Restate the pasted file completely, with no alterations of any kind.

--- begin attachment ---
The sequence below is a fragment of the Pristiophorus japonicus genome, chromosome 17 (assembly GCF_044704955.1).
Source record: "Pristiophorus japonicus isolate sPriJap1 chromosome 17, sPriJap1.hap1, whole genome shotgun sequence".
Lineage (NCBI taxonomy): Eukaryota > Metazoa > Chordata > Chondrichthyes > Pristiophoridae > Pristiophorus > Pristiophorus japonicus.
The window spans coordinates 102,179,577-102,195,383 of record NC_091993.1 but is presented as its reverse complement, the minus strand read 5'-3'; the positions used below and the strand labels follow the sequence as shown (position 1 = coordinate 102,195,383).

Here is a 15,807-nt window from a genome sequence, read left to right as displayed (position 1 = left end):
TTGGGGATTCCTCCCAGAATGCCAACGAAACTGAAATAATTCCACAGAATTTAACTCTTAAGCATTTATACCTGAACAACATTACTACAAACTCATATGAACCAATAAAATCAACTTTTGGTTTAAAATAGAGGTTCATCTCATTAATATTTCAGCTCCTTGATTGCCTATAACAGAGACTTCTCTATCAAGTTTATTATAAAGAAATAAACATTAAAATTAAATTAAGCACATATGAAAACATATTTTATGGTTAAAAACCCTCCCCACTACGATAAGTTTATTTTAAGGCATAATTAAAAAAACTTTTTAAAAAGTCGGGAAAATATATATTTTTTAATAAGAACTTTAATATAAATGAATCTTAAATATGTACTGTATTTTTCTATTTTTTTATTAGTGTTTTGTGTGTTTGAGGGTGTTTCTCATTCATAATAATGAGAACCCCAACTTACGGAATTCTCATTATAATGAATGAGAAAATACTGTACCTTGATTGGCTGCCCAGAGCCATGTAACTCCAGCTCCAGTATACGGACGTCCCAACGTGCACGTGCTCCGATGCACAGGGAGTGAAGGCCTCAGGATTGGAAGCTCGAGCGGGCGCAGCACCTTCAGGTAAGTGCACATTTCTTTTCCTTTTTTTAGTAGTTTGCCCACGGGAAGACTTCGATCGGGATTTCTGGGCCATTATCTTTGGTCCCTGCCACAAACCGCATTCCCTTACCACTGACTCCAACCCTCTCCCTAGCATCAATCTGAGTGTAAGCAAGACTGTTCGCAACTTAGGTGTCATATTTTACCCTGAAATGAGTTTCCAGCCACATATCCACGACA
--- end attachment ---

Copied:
The sequence below is a fragment of the Pristiophorus japonicus genome, chromosome 17 (assembly GCF_044704955.1).
Source record: "Pristiophorus japonicus isolate sPriJap1 chromosome 17, sPriJap1.hap1, whole genome shotgun sequence".
Lineage (NCBI taxonomy): Eukaryota > Metazoa > Chordata > Chondrichthyes > Pristiophoridae > Pristiophorus > Pristiophorus japonicus.
The window spans coordinates 102,179,577-102,195,383 of record NC_091993.1 but is presented as its reverse complement, the minus strand read 5'-3'; the positions used below and the strand labels follow the sequence as shown (position 1 = coordinate 102,195,383).

Here is a 15,807-nt window from a genome sequence, read left to right as displayed (position 1 = left end):
TTGGGGATTCCTCCCAGAATGCCAACGAAACTGAAATAATTCCACAGAATTTAACTCTTAAGCATTTATACCTGAACAACATTACTACAAACTCATATGAACCAATAAAATCAACTTTTGGTTTAAAATAGAGGTTCATCTCATTAATATTTCAGCTCCTTGATTGCCTATAACAGAGACTTCTCTATCAAGTTTATTATAAAGAAATAAACATTAAAATTAAATTAAGCACATATGAAAACATATTTTATGGTTAAAAACCCTCCCCACTACGATAAGTTTATTTTAAGGCATAATTAAAAAAACTTTTTAAAAAGTCGGGAAAATATATATTTTTTAATAAGAACTTTAATATAAATGAATCTTAAATATGTACTGTATTTTTCTATTTTTTTATTAGTGTTTTGTGTGTTTGAGGGTGTTTCTCATTCATAATAATGAGAACCCCAACTTACGGAATTCTCATTATAATGAATGAGAAAATACTGTACCTTGATTGGCTGCCCAGAGCCATGTAACTCCAGCTCCAGTATACGGACGTCCCAACGTGCACGTGCTCCGATGCACAGGGAGTGAAGGCCTCAGGATTGGAAGCTCGAGCGGGCGCAGCACCTTCAGGTAAGTGCACATTTCTTTTCCTTTTTTTAGTAGTTTGCCCACGGGAAGACTTCGATCGGGATTTCTGGGCCATTATCTTTGGTCCCTGCCACAAACCGCATTCCCTTACCACTGACTCCAACCCTCTCCCTAGCATCAATCTGAGTGTAAGCAAGACTGTTCGCAACTTAGGTGTCATATTTTACCCTGAAATGAGTTTCCAGCCACATATCCACGACA